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Typo: A Monthly Newspaper and Literary Review, Volume 3

Thomas Moore

Thomas Moore.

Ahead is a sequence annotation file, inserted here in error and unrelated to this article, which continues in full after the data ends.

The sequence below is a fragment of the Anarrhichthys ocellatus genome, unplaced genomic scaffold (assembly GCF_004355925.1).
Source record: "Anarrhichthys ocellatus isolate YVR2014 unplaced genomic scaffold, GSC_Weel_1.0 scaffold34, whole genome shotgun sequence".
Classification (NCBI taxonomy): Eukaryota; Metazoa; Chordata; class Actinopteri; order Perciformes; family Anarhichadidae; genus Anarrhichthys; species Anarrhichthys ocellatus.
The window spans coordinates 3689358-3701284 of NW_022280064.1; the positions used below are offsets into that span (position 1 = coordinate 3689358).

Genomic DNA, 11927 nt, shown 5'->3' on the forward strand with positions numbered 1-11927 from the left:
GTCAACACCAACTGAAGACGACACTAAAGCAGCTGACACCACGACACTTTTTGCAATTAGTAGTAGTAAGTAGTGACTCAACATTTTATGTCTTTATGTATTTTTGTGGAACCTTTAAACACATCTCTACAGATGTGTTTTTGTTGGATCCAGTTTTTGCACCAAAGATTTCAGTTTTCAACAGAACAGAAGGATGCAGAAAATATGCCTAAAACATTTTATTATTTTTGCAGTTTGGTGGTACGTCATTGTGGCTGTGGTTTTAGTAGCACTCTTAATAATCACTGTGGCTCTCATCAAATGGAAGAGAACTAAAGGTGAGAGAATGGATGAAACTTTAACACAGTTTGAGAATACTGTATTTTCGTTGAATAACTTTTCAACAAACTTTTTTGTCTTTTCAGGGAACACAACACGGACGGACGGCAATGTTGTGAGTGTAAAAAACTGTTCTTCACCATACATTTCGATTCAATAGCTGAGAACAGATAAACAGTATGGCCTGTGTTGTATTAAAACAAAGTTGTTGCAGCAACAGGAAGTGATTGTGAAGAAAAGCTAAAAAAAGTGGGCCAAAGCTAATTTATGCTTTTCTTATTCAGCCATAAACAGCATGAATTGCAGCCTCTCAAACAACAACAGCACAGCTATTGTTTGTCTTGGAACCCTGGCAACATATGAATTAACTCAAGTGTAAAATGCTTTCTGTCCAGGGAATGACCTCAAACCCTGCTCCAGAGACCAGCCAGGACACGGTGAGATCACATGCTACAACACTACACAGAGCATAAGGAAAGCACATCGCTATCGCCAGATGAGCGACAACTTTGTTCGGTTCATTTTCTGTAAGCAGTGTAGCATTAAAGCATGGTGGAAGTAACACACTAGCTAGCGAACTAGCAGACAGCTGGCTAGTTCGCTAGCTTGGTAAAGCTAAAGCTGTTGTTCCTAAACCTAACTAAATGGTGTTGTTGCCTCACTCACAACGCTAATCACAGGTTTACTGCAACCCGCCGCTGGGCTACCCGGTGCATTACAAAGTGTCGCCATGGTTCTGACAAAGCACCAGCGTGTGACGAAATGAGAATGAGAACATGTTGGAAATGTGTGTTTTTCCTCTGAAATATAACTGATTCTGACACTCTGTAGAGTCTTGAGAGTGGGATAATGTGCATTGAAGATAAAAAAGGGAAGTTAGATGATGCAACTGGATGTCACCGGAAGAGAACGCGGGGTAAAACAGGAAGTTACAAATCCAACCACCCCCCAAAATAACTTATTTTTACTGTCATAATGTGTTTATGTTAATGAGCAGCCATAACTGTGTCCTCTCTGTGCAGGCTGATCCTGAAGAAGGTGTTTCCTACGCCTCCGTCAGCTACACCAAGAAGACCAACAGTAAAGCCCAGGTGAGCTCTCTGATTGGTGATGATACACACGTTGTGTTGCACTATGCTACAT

I heard long ago from an old London comp, now departed, a pleasing anecdote of Thomas Moore, the poet, which, being a personal reminiscence of his own, has never found its way into print. In his boyhood, my informant was a reader-boy at Clowes's, and knew the poet well by sight, as an edition of « Anacreon » was in the press, and the author often looked in to see the proofs. On one occasion, he found the reader-boy in tears, having just had a cuff on the ear for his « stupidity. » Making enquiry. Moore found that the trouble had arisen over some Greek words in the text, and he expostulated with the reader for expecting the lad to decipher Greek by intuition. « Did you ever learn the Greek alphabet, my boy? » he asked. « No, » was the reply. « Then learn it now, » he said. « You will not find it very difficult; and if you know it when I come again, you shall have five shillings. » Whereupon he wrote the alphabets, large and small, on a sheet of paper, and gave them to the lad. The task was duly accomplished, and the reward given, and the poet never afterwards passed the boy without a word of encouragement. « Persevere, » he would say, « and you will be a scholar yet. »